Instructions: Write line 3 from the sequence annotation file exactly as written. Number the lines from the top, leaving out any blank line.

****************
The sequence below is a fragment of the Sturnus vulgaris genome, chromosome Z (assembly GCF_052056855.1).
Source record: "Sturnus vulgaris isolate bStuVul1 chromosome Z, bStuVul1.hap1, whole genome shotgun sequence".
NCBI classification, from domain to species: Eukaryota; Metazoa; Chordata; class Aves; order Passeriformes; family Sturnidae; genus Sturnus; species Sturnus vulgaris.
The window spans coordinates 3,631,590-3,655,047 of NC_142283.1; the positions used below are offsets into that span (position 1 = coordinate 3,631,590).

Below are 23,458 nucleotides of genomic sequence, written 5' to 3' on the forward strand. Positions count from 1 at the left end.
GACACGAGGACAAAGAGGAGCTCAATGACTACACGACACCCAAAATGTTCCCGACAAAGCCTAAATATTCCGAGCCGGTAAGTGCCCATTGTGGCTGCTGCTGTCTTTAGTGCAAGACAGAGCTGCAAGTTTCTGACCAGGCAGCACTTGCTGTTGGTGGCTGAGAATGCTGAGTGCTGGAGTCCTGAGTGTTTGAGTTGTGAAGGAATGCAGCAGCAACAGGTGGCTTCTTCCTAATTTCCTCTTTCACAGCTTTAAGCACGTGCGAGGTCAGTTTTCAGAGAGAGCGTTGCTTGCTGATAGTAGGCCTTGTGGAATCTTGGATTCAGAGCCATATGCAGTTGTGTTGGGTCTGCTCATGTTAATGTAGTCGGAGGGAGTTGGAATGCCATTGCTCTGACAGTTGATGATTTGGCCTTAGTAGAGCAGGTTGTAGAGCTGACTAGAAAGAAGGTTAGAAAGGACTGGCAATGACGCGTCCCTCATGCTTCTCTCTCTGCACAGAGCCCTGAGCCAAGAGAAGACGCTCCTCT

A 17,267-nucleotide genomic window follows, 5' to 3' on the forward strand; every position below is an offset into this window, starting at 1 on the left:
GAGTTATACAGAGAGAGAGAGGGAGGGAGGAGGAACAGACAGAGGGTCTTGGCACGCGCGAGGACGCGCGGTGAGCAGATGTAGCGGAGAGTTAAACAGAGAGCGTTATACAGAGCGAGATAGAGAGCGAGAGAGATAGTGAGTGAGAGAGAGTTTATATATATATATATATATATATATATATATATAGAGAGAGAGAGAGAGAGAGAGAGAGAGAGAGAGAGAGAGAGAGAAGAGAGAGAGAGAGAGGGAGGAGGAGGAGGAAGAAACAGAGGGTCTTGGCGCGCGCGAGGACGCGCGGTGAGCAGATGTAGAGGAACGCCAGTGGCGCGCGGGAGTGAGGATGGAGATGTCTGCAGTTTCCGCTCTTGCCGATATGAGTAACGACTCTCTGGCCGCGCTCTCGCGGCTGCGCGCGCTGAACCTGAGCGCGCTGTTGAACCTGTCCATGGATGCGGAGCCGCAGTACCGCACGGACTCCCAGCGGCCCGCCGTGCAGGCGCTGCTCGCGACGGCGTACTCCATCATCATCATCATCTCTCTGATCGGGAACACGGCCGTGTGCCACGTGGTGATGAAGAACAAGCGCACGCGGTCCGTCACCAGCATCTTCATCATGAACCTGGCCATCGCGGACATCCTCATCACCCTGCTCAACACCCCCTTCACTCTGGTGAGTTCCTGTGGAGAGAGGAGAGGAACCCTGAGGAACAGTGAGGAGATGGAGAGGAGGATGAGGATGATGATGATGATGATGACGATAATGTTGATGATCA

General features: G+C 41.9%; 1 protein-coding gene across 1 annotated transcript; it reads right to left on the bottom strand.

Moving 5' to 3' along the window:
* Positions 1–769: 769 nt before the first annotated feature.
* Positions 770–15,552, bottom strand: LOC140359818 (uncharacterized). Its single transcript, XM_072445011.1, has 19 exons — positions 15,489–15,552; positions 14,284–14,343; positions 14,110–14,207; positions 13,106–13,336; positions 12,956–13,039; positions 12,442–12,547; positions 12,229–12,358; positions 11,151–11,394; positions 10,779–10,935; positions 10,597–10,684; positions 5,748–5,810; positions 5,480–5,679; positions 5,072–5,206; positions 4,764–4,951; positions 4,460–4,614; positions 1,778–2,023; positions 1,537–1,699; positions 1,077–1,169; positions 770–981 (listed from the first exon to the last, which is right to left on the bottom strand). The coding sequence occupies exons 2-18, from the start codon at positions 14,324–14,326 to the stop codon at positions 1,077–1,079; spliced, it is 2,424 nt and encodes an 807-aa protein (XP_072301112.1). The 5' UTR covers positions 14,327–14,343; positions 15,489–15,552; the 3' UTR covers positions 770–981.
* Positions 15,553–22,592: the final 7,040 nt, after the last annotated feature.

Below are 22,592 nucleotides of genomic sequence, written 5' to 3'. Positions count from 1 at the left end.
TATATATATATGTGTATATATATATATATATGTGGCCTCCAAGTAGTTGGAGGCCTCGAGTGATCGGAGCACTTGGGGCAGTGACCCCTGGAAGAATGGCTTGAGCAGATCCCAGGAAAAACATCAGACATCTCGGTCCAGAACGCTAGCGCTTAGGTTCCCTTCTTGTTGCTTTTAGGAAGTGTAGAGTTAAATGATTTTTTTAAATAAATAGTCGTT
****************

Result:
NCBI classification, from domain to species: Eukaryota; Metazoa; Chordata; class Aves; order Passeriformes; family Sturnidae; genus Sturnus; species Sturnus vulgaris.